“In the Mediterranean basin, one species out of 5 is on the verge of extinction according to the Living Mediterranean Report in preparation”.
Biodiversity in the Mediterranean basin is in sharp decline. This is revealed by a study conducted by several research institutes and NGOs¹, some of whose results have been pre-released. The Red List of the International Union for Conservation of Nature (IUCN) shows that of the 7363 species examined by the experts, one in five is threatened with extinction. The authors also used the methodology of the Living Planet Index and collected tens of thousands of data enabling them to calculate trends for a quarter of all vertebrate species found in the Mediterranean basin. The final results will be released in the “Living Mediterranean Report”, which will be published in the first half of 2021.
For the researchers of the Tour du Valat Institute, who initiated this study, the situation is particularly alarming because the Mediterranean basin is a global biodiversity hotspot, home to more than a third of endemic species (36.5%) that do not exist anywhere else on the globe. Among the reasons for this critical situation are pollution, climate change, intensive agriculture and urbanization. Two threats appear to play a prevalent role in the Mediterranean basin: intensive fishing and by-catch, which affect 45% of marine species, and poor management of water resources (water abstraction, pollution from farming and the construction of dams on rivers), which are draining wetlands and threatening 33% of freshwater species.
However, it is possible to bend the curve of biodiversity loss. The designation of protected areas, the restoration of degraded ecosystems, tighter control of the extraction of wild animal and plant species and integrated land management that takes biodiversity issues into account are all solutions that have been proven to be efficient. Since its inclusion on the list of protected species and the monitoring of its main egg-laying sites in the eastern Mediterranean, the Loggerhead Turtle has seen its populations increase. Many waterbird species such as the Pink Flamingo or the Dalmatian Pelican are also more numerous than they were 40 years ago because they have benefited from the protection of several large wetlands and the bans on their hunting. Some large ungulates such as the Iberian Ibex or the Corsican Red Deer have benefited from reintroduction operations in regions from which they had disappeared. These examples show that there is hope and that populations on the verge of extinction can recover if the right actions are taken in time. Political decision-makers, scientists, civil society and the private sector must now establish regular and transparent communication to ensure that their exchanges lead to decisions that can respond to the scale of the ecological crisis. Let us remember that the good health of Mediterranean biodiversity and ecosystems depends on the health of 500 million people.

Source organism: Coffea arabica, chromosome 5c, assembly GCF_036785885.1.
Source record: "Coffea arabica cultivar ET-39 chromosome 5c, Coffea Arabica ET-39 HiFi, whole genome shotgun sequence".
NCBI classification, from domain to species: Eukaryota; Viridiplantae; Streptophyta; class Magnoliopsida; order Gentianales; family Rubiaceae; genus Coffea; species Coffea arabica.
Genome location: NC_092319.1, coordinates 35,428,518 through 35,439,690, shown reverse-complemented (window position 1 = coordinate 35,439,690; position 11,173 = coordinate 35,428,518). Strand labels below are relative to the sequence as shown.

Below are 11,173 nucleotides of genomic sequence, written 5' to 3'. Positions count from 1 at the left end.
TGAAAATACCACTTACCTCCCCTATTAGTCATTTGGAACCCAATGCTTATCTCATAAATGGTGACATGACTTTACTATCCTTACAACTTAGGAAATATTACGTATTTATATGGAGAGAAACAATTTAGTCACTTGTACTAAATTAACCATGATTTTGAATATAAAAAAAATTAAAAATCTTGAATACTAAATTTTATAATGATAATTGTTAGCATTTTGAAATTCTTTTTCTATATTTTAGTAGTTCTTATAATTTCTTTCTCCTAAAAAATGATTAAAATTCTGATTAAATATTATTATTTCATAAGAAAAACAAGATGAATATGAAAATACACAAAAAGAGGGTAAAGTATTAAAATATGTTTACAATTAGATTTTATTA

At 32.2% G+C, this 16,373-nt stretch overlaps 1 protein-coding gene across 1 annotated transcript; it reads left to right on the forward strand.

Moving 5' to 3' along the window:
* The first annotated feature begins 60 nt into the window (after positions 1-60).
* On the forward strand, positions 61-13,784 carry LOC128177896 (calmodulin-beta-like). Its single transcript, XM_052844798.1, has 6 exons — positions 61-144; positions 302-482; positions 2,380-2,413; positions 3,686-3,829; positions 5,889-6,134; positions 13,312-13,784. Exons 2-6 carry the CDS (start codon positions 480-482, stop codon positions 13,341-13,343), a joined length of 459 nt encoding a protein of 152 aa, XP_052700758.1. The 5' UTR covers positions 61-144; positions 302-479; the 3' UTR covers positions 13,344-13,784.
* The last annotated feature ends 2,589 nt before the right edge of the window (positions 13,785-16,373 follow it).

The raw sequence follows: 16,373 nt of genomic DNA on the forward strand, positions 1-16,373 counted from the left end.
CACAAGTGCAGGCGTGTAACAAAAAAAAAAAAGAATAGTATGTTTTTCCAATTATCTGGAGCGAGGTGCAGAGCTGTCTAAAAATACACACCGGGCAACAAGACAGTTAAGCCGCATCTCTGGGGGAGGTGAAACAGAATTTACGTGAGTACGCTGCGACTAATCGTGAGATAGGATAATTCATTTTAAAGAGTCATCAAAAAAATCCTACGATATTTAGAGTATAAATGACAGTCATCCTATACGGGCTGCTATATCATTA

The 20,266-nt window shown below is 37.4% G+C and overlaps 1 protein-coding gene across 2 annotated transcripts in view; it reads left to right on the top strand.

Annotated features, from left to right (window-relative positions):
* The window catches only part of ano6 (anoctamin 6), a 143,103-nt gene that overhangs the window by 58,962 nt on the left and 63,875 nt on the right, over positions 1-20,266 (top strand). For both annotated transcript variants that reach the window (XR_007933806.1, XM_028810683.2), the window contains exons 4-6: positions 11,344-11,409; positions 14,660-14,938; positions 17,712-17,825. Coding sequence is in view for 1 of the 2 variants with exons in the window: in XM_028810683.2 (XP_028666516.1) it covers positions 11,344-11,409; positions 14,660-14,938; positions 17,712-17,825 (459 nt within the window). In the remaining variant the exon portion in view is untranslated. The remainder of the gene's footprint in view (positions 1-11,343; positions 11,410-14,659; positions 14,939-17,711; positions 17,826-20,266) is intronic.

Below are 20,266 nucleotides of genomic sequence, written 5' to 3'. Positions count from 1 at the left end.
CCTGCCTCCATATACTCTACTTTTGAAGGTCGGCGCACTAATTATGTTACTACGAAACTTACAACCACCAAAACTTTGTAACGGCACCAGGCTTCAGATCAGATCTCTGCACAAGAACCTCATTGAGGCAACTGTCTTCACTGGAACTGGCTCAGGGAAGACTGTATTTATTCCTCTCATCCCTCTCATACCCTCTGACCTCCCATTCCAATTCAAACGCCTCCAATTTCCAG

¹This report is co-authored by the Tour du Valat Research Institute, the IUCN Centre for Mediterranean Cooperation, the WWF, the London Zoological Society, MedPAN and the University of Lisbon.
Contact : Thomas GALEWSKI, Project Leader Biodiversity Monitoring and Assessment – +33 (0)4 90 97 29 78